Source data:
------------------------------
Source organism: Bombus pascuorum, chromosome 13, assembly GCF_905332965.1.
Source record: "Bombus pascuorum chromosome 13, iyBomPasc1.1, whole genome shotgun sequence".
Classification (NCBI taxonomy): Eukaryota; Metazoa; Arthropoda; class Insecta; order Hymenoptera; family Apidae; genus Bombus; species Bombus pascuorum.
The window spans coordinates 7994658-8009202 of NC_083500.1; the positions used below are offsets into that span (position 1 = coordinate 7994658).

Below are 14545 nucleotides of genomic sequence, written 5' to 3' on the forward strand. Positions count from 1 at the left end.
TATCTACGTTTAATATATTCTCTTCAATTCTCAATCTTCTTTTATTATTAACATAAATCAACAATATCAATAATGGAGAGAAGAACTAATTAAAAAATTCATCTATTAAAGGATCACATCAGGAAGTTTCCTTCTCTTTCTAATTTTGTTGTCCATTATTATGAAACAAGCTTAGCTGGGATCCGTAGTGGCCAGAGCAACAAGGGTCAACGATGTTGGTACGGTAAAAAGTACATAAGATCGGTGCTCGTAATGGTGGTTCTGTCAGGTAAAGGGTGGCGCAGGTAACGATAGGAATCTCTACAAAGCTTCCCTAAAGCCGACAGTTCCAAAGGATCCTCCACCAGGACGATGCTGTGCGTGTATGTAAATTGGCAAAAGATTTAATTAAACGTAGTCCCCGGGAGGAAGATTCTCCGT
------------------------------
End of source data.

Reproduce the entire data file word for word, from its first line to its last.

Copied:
Source organism: Bombus pascuorum, chromosome 13, assembly GCF_905332965.1.
Source record: "Bombus pascuorum chromosome 13, iyBomPasc1.1, whole genome shotgun sequence".
Classification (NCBI taxonomy): Eukaryota; Metazoa; Arthropoda; class Insecta; order Hymenoptera; family Apidae; genus Bombus; species Bombus pascuorum.
The window spans coordinates 7994658-8009202 of NC_083500.1; the positions used below are offsets into that span (position 1 = coordinate 7994658).

Below are 14545 nucleotides of genomic sequence, written 5' to 3' on the forward strand. Positions count from 1 at the left end.
TATCTACGTTTAATATATTCTCTTCAATTCTCAATCTTCTTTTATTATTAACATAAATCAACAATATCAATAATGGAGAGAAGAACTAATTAAAAAATTCATCTATTAAAGGATCACATCAGGAAGTTTCCTTCTCTTTCTAATTTTGTTGTCCATTATTATGAAACAAGCTTAGCTGGGATCCGTAGTGGCCAGAGCAACAAGGGTCAACGATGTTGGTACGGTAAAAAGTACATAAGATCGGTGCTCGTAATGGTGGTTCTGTCAGGTAAAGGGTGGCGCAGGTAACGATAGGAATCTCTACAAAGCTTCCCTAAAGCCGACAGTTCCAAAGGATCCTCCACCAGGACGATGCTGTGCGTGTATGTAAATTGGCAAAAGATTTAATTAAACGTAGTCCCCGGGAGGAAGATTCTCCGT